Truth: Bible does not provide guidelines here, but modern research shows that a church often has its best years around the 6th-10th years of a pastor’s tenure. I have heard countless stories of 1974-1976 time-frame which was Hendrick’s 6th-8th years.

Not Praying Together
Typical: Church feels like it is praying, but does not really or is a ritual instead of a time of devotion.
Fairfax: Our prayer meetings here are all but dead. On May 3, we had 4. May 17, three. I am not saying people may not pray in homes and such. But let’s face it, we fail to pray corporately.
Truth: Acts 2.42 says they were devoted – including to praying together.

A Lack of Clear Purpose
Typical: Being in a rut. Going through the motions. Fearful to make any effort of change.
Fairfax: I think this was true in the past. I think sometimes it still is true. Although we have a purpose, I am not certain how many really know the purpose. And until we own it together, we will still have further to go than we have already come.
Truth: Exalt the Savior (John 12.32). Equip the Saint (Ephesians 4.11-13). Evangelize the Sinner (Acts 1.8).

A Focus on the Facilities
Typical: Fighting over pulpits, carpet, rooms, the color of paint, etc.
Fairfax: We have purchased property, made decisions about major repairs or updates, and now look to update the sanctuary – all with much discussion, but no real dissension.
Truth: Our focus needs to be on the things of heaven, not of earth (Matthew 6.19-21). As we update our sanctuary, one of the reasons I am strongly advocating we also give to support building churches in Kenya is to maintain a healthy balance in our approach to the use of money – as we build for us, let us build for others as well.

Now that we have looked at the results of the autopsy of other churches, let’s look at the scorecard for our church. On a scale of 1-10 with 1 being near death and 10 being vibrant, this would be my thoughts. The parentheses represent what I believe to be our trend.
  • The Past is the Hero – 4 (up)
  • Refusing to Look Like the Community – 5 (up)
  • An Inward-Focused Budget9 (up)
  • Omitting the Great Commission – 3 (up)
  • Being Driven by Personal Preference7 (up)
  • Decrease In Pastoral Tenure3 (up)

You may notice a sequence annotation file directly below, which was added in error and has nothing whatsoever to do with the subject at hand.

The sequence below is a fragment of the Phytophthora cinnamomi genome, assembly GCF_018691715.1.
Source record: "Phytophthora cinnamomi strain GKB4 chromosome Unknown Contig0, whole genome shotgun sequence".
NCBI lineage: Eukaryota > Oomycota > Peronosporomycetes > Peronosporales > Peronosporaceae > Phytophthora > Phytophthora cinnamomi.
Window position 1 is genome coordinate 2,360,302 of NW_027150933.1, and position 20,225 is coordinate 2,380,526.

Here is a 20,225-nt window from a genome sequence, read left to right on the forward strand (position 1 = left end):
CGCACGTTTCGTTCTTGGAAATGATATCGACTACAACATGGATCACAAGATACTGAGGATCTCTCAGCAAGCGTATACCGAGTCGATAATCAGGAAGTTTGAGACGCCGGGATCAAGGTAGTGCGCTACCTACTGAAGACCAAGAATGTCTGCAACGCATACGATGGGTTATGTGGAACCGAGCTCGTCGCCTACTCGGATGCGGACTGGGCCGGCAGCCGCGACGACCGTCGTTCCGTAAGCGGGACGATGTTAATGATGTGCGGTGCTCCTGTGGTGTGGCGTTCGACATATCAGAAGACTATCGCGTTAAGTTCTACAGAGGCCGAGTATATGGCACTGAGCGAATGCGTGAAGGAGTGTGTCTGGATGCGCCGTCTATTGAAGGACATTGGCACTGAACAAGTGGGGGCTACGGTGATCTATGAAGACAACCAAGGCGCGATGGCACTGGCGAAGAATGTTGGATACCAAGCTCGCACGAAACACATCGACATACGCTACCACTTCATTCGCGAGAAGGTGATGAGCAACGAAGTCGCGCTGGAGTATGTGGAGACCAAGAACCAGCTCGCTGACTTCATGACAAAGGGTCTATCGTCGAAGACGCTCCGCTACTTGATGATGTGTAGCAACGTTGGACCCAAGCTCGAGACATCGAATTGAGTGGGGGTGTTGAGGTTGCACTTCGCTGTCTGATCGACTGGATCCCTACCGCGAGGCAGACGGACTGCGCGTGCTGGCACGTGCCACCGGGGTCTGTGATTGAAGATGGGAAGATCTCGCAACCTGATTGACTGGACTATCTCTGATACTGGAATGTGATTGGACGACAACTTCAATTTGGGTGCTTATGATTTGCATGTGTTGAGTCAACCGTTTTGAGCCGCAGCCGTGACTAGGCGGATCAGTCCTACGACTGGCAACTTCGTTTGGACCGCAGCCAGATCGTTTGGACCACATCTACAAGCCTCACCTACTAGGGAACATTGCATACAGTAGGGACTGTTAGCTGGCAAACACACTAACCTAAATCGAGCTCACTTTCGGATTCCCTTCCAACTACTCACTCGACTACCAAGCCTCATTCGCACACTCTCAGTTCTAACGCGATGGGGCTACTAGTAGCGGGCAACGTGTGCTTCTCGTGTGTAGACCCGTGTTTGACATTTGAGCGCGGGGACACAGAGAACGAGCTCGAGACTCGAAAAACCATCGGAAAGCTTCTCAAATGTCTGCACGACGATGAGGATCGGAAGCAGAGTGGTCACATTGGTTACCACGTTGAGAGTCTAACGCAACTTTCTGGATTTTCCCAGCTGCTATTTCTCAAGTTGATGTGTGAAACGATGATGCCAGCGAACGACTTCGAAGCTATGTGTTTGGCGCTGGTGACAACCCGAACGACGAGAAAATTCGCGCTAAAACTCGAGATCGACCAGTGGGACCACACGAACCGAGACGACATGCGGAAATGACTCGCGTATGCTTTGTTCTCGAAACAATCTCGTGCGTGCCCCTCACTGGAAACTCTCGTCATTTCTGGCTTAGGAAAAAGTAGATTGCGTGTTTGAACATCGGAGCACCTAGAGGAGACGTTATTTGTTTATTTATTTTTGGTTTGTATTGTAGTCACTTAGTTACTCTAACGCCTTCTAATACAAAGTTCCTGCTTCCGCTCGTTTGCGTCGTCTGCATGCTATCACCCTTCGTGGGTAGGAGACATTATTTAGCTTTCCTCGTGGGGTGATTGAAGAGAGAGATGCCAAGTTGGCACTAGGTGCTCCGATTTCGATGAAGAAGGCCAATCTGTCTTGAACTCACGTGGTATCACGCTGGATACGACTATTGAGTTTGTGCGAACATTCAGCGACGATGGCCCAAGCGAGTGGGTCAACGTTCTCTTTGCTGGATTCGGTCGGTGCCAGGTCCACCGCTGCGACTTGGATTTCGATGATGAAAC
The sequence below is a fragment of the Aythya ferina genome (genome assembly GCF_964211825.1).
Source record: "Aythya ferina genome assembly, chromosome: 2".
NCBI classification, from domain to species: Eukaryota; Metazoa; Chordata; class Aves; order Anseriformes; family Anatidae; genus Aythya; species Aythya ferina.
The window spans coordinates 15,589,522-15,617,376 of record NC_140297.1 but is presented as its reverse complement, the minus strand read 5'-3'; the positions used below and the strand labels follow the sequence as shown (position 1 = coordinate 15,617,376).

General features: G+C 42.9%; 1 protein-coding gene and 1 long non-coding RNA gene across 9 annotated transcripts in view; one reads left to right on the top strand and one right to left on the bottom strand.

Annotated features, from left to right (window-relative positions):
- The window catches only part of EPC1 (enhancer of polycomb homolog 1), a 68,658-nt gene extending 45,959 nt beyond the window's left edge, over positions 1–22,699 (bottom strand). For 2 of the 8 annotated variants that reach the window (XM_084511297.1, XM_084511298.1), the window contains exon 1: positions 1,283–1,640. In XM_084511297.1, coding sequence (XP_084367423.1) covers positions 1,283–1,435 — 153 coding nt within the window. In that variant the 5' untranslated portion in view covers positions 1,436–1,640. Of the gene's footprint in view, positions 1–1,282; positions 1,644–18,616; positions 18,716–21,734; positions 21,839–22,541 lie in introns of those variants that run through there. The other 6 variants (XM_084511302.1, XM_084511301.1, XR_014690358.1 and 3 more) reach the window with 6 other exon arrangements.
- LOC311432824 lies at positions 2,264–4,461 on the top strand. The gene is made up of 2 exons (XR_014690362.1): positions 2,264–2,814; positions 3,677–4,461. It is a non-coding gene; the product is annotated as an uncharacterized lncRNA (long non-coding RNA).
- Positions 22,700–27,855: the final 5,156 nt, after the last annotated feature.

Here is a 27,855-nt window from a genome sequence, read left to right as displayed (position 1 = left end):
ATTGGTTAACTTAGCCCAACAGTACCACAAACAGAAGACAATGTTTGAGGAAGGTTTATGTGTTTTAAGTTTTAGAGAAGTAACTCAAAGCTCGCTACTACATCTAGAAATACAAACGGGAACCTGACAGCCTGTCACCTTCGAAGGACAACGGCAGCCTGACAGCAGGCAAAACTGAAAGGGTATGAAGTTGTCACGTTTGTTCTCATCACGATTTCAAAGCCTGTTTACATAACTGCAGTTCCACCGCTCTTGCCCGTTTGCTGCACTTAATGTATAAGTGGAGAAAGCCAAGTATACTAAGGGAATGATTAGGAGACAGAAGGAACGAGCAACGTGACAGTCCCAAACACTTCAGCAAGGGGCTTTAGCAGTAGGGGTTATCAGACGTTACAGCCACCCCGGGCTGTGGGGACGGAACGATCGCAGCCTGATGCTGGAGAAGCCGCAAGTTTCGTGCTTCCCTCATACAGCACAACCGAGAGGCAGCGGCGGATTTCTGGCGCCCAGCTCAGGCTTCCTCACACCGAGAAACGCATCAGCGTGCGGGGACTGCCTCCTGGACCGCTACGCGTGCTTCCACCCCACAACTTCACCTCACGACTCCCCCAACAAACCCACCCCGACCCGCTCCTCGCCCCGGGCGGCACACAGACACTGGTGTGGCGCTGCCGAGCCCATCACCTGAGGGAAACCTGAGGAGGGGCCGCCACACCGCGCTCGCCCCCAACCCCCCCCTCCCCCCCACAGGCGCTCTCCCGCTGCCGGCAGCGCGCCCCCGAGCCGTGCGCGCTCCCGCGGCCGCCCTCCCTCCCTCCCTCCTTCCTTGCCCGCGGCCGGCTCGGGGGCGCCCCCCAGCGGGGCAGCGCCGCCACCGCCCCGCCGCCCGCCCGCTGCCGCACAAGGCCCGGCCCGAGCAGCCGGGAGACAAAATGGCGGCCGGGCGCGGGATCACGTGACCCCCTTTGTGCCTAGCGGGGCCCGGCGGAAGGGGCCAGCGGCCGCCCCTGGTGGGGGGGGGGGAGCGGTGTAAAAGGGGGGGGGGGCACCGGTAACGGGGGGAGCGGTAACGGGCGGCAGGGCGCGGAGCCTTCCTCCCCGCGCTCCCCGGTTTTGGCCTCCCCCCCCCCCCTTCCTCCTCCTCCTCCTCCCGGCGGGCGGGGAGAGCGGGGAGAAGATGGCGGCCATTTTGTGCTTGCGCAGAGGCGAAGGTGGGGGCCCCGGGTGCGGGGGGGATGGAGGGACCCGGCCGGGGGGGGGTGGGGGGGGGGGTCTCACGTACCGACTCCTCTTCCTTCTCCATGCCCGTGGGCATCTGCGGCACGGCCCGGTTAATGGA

• Not Praying Together2 (down)
  • A Lack of Clear Purpose5 (up)
  • A Focus on the Facilities7 (up)

Scores < 5 = 4
Scores of 5 = 2
Scores > 5 = 3
TOTAL: 45 (90)

So, what can we do to prevent the death rattle from getting louder? Let me spend a few minutes providing two thoughts.

Two Objectives

Embrace Our Purpose
First, we need to embrace our purpose. If we, all of us, begin to embrace the vision, the mission, the strategy, and the steps, it will make a difference across the board. So, one aspect of our service in the next couple of months will include a time when we recite our GPS together. You have heard these statements from me for the last 5 years (and the E-E-E for 6). You have seen them in every bulletin for five years and in the newsletter or hanging in the church for the past several months. So, let’s internal them a bit by saying them aloud – together.

Vision: To be A large church in a small town. (Matthew 5.13-16)

Mission:
  • Exalt the Savior (John 12.32)
  • Equip the Saint (Ephesians 4.11-13)
  • Evangelize the Sinner (Acts 1.8)

Strategy:
  • Jesus (Matthew 16.18-19) – The One worth following.
  • Observe (Colossians 1.28-29) – Following the commands of Jesus.
  • Unite (1 Corinthians 1.10) – Being one in fellowship with other believers.
  • Revere (John 12.32) – Worshipping God in all aspects of our lives.
  • Nurture (Ephesians 4.12-13) – Building up others for the work of ministry.
  • Engage (Acts 1.8) – Stirring the hearts of all people with the Gospel.
  • You (Matthew 15.15-16) – The one who decides to follow.

Steps:
  • LEARN With Each Other (Acts 17.10-12)
  • LIVE For Each Other (Romans 15.1-2)
  • LOVE God and All Others (Matthew 22.37-39)
  • LEAD One Another (to Follow Jesus) (2 Timothy 2.2)
  • (LEAVE) When Called by the One True Other (Acts 13.1-3)

The key is that any purpose we may claim must be biblical. That is true for us as individuals, and it is true for us collectively as a church. That is the reason our God’s Path for Servants (GPS) not only has a statement for us to consider, but a verse or verses to guide us as well.

Make Disciples